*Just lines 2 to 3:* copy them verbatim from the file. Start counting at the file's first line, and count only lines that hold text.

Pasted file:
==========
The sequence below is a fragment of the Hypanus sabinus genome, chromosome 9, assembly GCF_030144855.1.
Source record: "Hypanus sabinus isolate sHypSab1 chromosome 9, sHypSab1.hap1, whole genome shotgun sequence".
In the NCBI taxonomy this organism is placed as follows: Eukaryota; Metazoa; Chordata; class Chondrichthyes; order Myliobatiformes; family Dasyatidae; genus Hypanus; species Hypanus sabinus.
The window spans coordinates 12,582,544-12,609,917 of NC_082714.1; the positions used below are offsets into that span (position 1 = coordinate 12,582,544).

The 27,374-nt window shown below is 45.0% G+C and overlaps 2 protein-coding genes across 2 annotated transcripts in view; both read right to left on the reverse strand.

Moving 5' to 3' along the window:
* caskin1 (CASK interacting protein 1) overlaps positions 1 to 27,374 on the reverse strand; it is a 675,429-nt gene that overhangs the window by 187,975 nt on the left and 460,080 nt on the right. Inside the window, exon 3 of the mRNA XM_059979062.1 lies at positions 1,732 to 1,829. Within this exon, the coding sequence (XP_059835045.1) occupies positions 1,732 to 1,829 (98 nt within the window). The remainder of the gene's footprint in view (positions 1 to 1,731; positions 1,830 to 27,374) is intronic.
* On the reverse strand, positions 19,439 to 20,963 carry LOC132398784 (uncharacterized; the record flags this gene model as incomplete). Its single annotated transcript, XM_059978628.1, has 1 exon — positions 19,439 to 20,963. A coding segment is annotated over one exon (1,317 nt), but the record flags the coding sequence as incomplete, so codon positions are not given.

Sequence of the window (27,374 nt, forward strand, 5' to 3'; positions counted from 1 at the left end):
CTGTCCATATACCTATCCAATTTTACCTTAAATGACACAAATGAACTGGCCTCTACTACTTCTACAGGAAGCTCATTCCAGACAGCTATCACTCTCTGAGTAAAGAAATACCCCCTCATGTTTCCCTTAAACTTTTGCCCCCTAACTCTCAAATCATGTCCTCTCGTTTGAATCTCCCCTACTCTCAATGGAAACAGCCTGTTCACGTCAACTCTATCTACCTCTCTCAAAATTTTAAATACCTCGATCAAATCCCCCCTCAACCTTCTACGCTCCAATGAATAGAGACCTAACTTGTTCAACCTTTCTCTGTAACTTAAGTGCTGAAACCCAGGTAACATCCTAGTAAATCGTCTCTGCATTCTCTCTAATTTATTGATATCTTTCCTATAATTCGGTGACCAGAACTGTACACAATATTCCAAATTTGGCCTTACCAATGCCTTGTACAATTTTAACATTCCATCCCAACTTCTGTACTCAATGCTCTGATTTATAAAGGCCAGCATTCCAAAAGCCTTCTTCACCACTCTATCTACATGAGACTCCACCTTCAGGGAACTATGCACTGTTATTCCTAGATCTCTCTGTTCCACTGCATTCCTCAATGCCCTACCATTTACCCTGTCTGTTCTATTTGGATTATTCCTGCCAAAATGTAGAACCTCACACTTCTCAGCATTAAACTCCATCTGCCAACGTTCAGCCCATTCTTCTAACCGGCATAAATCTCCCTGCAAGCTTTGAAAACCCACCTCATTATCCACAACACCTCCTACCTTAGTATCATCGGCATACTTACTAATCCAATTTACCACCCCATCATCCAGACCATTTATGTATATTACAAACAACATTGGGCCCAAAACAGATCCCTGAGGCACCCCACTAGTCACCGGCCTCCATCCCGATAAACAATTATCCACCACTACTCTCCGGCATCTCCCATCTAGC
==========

Source record: "Hypanus sabinus isolate sHypSab1 chromosome 9, sHypSab1.hap1, whole genome shotgun sequence".
In the NCBI taxonomy this organism is placed as follows: Eukaryota; Metazoa; Chordata; class Chondrichthyes; order Myliobatiformes; family Dasyatidae; genus Hypanus; species Hypanus sabinus.